CURTIS: LEVELING OFF FROM A CAREER TAILSPIN
His hair is silver now; his face a complete map of his life’s journeys, too many of them wrong turnings. But the walk is still jaunty and, at 60, Tony Curtis’ voice still echoes optimism.
He is one of those actors who seems to have been around forever, whose beginnings are wrapped up in our beginnings. For it is 38 years and half a hundred movies ago since he took his first faltering steps in acting.
It’s extraordinary that he survived. Few actors were so mocked in their early years. “Yonda lies da castle of my fodda"--a line from an early movie--was mimicked at numerous Beverly Hills cocktail parties.
But he outlived the trash and went on to make films like “Sweet Smell of Success,” “The Defiant Ones” and “Some Like It Hot.”
“And if you see those movies again,” says Nicolas Roeg, in whose film “Insignificance” Curtis is starred, “you’ll see just what a damn good actor he really was.”
But things began to go sour five years ago. And in 1980, when he quit Neil Simon’s Broadway-bound play “I Ought to Be in Pictures,” the rumors started. At the time, Curtis said to me, “People began saying I was on drugs. That’s criminal, man, saying a thing like that. . . .”
But apparently he was. And last year he finally admitted it and checked into the Betty Ford Clinic in Palm Springs.
Now he says he is “clean.”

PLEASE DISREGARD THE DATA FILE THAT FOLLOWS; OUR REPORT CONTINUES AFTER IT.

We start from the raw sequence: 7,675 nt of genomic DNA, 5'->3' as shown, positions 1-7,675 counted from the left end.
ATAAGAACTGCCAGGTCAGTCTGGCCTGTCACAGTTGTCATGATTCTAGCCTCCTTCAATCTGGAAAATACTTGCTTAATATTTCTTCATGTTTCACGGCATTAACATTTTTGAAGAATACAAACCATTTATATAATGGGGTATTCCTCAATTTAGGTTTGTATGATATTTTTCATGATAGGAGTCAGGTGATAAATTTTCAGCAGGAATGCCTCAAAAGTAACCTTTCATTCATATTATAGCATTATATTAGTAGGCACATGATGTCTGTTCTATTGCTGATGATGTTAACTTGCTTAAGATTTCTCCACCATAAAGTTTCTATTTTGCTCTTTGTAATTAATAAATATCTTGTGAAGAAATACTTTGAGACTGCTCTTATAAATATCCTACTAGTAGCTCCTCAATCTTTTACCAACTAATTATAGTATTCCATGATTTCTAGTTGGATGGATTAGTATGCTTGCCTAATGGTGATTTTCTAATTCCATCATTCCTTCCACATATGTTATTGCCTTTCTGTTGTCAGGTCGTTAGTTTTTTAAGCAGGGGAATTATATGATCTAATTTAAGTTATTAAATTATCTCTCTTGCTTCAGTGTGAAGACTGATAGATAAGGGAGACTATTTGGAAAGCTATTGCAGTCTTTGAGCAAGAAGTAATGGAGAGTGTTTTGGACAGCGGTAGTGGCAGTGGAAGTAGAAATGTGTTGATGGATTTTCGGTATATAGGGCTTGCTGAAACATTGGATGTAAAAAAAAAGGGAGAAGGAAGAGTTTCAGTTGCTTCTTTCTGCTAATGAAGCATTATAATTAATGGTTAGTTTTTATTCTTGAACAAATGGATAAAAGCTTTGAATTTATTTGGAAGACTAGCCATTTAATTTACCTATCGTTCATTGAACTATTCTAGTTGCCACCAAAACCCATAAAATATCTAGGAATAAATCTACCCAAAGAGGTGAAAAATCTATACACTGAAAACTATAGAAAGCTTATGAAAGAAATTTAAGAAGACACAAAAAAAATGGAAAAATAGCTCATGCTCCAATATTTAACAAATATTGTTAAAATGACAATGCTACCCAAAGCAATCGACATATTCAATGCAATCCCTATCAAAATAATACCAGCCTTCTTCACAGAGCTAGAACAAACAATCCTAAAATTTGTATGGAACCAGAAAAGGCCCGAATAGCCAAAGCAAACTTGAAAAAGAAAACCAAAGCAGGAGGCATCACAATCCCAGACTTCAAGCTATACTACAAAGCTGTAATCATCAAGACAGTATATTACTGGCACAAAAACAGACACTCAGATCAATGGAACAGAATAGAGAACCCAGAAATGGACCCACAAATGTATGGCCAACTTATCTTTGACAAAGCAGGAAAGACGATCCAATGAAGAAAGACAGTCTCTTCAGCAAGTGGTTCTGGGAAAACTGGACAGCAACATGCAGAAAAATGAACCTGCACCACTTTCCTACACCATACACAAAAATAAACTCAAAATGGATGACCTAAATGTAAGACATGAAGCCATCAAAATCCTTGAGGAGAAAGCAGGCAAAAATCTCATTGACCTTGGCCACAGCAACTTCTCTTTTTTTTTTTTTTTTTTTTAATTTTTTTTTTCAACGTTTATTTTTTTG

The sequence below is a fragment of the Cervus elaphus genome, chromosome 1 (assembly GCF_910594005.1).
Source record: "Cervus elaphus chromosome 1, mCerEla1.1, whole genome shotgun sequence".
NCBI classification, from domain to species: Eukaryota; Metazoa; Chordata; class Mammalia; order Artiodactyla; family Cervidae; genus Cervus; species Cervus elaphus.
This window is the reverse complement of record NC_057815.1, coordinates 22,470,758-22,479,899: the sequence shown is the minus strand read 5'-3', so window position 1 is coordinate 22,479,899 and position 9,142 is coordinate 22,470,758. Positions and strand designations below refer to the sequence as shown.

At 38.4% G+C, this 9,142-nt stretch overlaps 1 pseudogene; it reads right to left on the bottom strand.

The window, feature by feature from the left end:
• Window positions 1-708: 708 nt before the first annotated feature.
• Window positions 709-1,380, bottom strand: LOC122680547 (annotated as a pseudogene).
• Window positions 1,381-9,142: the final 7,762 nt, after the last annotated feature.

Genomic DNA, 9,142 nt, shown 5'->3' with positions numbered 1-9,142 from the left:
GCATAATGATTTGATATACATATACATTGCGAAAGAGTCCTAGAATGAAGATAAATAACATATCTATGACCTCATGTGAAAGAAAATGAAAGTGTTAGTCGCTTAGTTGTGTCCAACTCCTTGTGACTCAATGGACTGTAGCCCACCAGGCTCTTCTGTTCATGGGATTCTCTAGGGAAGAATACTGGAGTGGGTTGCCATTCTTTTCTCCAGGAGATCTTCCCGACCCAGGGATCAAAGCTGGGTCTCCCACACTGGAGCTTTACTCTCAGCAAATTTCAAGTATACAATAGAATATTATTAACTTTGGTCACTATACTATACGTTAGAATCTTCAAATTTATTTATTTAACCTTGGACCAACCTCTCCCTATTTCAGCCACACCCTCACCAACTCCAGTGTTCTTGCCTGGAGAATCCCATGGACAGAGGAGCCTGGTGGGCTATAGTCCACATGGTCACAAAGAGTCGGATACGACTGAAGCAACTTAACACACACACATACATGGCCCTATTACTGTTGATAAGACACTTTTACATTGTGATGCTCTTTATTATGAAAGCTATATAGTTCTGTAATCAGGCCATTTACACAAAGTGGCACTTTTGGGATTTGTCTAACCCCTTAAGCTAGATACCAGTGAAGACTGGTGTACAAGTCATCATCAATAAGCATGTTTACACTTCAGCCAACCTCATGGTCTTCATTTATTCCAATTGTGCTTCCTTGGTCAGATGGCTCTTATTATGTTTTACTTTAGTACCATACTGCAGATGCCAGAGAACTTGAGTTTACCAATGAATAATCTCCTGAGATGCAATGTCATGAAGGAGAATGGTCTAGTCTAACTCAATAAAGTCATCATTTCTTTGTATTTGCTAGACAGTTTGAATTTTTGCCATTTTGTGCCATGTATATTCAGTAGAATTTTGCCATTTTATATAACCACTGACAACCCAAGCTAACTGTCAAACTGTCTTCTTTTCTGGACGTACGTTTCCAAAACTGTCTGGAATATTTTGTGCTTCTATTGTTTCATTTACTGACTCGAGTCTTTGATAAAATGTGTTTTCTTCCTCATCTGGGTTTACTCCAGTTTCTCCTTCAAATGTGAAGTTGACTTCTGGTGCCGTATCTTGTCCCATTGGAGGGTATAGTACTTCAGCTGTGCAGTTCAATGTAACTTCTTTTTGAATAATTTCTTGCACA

“All that’s behind me now,” he said the other day in Beverly Hills. “It’s another part of my life.”
His house outside Palm Springs is occupied by his daughter Alexandra (from his marriage to Christine Kaufmann), her husband Mark Sargent. Curtis, meanwhile, and his 12-year-old son Benjamin (by his marriage to Leslie Allen) have moved into the Playboy Mansion.
Curtis is enjoying it.
“Hef (Playboy boss Hugh Hefner) is such a generous and wonderful friend,” he said. “A quality friend. When he saw I was trying to sort out my life, he immediately asked me to stay.
“Benjamin loves it at the mansion. There’s a game room and there are monkeys and birds in the grounds and a great swimming pool. And, of course, there are lots of pretty girls. But we stay out of everyone’s way. We keep pretty much to ourselves.”
He thinks he may take a small pied-a-terre in town while he decides upon a new agent and considers some offers.
“There’s talk of my doing ‘Dynasty’ and there’s a film in Spain. And NBC has asked me to play the role of Mafia chief Sam Giancana in a new film. That could be interesting.”
The place he takes in town will be modest, he says, though he is not strapped for funds. Curtis has invested wisely over the years and put his money into land and property. Even his novel published in 1977, “Kid Andrew Cody and Julie Sparrow,” brought him in more than a quarter of a million dollars.
“But I don’t need anything fancy. You remember that big house in Bel-Air (the $3-million mansion where he lived with Leslie Allen until their 1982 divorce)? Everyone used to go on about what a great house that was. Maybe it was to them, but to me it wasn’t a home; just a place to be. I don’t need that anymore. I plan to live simply.
“I’ll be honest. I do get lonely. But I’ve finally learned to live on my own, which is a big step. What I’d like now is to find a nice girl and start enjoying my life again. Notice I don’t say anything about settling down and having babies.” He smiled wryly. “I’ve done all that.” (Curtis has six children, the best-known being Jamie Lee Curtis, from his marriage to Janet Leigh.)
But last year he introduced a young woman, Andrea Savio, as his wife. Had he not married her?